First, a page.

china property

Wang Jianlin

Three reasons why Wang Jianlin gave up on his boast to beat Disney in China

PUBLISHED : Tuesday, 11 July, 2017, 9:02pm
UPDATED : Tuesday, 11 July, 2017, 11:04pm

Wanda Group’s surprising disposal of US$9.3 billion worth of assets to Sunac China Holdings has raised plenty of unanswered questions among China’s business circles after official explanations from the two companies failed to fully convince a sceptical market.

At the centre of the mystery is the enormous costto Wanda of its divestment, with chairman Wang Jianlin’s only official explanation being to “reduce debt” and adopt an “asset-light” business model. Previously he has not given any indication of the intended asset sale.

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Just a week ago, Wang was guest of honour at a banquet hosted by Yunnan province’s Party Secretary when the billionaire revealed a 32 billion yuan (US$4.7 billion)plan to create a city-size project combining health care services, holiday resort and business facilities. And at the end of June, Wang announced the opening of the nearly 40 billion yuan Wanda City development in northeast Harbin.

Now, these two projects are among the 13 that Wang offloaded for 29.6 billion yuan – despite Wanda’s total investment of 430 billion yuan – with Sunac paying another 33.6 billion yuan for 76 Wanda hotels.

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The Sunac deal is even more surprising given that Wang had pinned hopes for his company’s diversification from property development on the Wanda Cities projects.

Just a year ago, Wang described his chain of theme parks as a “pack of wolves” that would encircle and overpower Walt Disney’s US$5.5 billion Shanghai Disneyland. With Wanda retaining only a 9 per cent stake in the theme parks and Shanghai Disneyland turning profit one year after opening, analysts don’t see how Wang can deliver on his promise.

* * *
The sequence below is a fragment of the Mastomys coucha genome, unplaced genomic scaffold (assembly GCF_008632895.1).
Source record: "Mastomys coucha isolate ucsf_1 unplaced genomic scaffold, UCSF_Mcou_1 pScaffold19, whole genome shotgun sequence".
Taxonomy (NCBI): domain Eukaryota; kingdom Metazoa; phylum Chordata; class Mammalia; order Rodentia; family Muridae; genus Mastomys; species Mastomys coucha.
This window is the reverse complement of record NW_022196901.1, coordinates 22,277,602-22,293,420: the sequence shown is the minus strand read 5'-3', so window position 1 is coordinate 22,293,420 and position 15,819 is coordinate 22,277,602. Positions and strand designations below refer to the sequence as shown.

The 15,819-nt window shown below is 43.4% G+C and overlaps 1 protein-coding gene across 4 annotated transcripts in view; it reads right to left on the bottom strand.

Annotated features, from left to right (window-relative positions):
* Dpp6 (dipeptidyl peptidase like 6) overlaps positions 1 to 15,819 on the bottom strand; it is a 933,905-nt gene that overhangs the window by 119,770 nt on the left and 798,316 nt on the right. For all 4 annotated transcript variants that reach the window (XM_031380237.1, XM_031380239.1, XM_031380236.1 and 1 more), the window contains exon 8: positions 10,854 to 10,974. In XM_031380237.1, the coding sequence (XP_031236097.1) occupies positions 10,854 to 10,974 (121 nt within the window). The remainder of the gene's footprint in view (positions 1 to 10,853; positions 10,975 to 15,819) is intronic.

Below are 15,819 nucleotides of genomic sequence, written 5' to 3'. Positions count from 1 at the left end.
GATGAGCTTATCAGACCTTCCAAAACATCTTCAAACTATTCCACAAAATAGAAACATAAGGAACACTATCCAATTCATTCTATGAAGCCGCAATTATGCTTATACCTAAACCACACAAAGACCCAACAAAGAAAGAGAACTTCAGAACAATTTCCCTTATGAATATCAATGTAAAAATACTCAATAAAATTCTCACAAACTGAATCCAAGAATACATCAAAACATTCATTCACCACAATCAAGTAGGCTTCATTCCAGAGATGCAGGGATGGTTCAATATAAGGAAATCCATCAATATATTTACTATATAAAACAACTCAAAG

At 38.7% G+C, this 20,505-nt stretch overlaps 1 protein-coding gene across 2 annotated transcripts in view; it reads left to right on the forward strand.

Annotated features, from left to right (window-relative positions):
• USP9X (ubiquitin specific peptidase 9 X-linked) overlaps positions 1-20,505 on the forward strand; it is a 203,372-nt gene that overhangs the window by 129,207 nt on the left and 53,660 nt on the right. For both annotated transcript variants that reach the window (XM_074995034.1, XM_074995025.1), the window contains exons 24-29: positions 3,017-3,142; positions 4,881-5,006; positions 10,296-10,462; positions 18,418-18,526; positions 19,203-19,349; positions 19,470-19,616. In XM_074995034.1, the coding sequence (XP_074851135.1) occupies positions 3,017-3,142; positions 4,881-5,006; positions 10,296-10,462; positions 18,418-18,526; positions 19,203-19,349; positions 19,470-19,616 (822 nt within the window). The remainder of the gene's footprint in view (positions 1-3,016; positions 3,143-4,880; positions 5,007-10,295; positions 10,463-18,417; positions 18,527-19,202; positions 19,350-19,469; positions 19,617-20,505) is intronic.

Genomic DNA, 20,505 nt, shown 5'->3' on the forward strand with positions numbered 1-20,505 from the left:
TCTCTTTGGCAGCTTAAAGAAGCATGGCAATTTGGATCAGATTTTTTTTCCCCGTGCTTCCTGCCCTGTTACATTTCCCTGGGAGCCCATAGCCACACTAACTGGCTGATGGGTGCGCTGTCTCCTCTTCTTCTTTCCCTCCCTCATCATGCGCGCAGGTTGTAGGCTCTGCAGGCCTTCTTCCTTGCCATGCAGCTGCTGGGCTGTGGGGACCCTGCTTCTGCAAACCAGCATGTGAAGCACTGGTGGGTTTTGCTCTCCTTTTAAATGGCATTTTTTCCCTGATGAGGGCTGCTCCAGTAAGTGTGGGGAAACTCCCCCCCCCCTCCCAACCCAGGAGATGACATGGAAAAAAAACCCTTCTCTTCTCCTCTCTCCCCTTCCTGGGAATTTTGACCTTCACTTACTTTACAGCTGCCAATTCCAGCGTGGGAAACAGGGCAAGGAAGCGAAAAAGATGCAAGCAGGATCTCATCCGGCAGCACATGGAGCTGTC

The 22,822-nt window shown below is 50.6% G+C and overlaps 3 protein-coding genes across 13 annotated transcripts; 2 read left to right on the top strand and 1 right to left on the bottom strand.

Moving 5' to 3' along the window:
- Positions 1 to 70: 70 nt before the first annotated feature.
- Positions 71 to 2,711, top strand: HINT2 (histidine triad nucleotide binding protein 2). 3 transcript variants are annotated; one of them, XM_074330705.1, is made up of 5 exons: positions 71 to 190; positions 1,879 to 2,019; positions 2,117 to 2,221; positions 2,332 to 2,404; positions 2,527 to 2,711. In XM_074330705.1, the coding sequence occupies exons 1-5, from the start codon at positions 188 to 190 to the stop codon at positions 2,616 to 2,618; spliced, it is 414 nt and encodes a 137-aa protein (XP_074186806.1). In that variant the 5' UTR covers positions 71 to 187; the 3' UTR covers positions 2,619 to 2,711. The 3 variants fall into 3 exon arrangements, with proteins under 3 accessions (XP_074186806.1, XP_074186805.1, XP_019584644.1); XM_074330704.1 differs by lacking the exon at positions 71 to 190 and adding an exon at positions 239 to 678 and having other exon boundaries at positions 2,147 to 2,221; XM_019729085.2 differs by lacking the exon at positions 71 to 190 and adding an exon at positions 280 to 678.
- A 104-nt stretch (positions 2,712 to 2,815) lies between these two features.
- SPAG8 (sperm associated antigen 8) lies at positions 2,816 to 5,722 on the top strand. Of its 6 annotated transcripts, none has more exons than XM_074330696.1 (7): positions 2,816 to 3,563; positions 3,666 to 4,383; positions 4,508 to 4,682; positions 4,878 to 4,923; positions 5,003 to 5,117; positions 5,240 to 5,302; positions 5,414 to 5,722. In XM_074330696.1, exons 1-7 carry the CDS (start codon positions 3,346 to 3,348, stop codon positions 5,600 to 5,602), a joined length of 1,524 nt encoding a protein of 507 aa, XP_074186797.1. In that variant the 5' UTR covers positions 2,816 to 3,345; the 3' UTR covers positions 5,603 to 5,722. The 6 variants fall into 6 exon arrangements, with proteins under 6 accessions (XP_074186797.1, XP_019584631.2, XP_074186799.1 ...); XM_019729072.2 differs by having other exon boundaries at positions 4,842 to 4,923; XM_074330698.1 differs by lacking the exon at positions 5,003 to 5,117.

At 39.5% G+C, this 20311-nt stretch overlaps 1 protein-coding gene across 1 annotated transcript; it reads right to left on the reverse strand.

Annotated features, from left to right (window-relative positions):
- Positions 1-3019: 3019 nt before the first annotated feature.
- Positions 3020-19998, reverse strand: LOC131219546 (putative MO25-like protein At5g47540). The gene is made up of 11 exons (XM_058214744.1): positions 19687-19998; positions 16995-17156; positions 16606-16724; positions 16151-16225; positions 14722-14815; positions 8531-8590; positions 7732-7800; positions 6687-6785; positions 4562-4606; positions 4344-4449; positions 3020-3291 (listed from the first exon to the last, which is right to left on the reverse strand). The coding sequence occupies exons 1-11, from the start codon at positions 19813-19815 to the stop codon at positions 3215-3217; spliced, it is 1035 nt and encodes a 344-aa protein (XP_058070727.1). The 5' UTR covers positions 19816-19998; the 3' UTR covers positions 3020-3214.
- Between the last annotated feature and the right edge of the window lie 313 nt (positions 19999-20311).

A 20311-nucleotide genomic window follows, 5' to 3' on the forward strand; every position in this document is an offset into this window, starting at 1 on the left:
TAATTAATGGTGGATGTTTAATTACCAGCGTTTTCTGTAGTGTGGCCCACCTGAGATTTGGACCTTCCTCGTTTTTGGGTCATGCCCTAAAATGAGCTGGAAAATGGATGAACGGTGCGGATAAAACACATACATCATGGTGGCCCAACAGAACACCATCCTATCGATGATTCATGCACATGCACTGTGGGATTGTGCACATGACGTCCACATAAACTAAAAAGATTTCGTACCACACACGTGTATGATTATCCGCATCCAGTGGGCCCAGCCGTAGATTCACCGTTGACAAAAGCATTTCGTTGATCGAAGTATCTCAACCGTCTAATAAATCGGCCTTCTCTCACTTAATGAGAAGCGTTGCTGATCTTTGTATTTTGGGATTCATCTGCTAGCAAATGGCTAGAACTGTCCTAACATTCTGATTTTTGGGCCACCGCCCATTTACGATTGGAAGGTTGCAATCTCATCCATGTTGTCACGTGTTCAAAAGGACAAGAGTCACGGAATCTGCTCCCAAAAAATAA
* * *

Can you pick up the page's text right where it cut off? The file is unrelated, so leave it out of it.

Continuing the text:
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Adding to outsiders’ concerns is the apparent urgency of the deal – with the two companies agreeing to sign detailed agreements before the end of July. Sunac China said in a filing to the Hong Kong bourse on Tuesday that the final payment of 29.57 billion yuan to complete the deal will be made within two days after it receives a loan worth 29.6 billion yuan, funded by Wanda.

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Analysts said the arrangement will help Wanda partly offload the asset-related investment risks.

By lending funds to Sunac, Wanda is turning part of its equity interest into loan interest, said Chen Shujin, chief financial analyst with Hong Kong-based Huatai Financial Holdings.

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“The risks brought by asset management will be shifted to Sunac through this arrangement. While Wanda will rest on loan interest income, which is less risky,” she said.

The risks brought by asset management will be shifted to Sunac through this arrangement. While Wanda will rest on loan interest income, which is less risky
Chen Shujin, Huatai Financial Holdings

Three relatively convincing reasons for the sale of assets to Sunac have emerged based on a study of the facts and available data.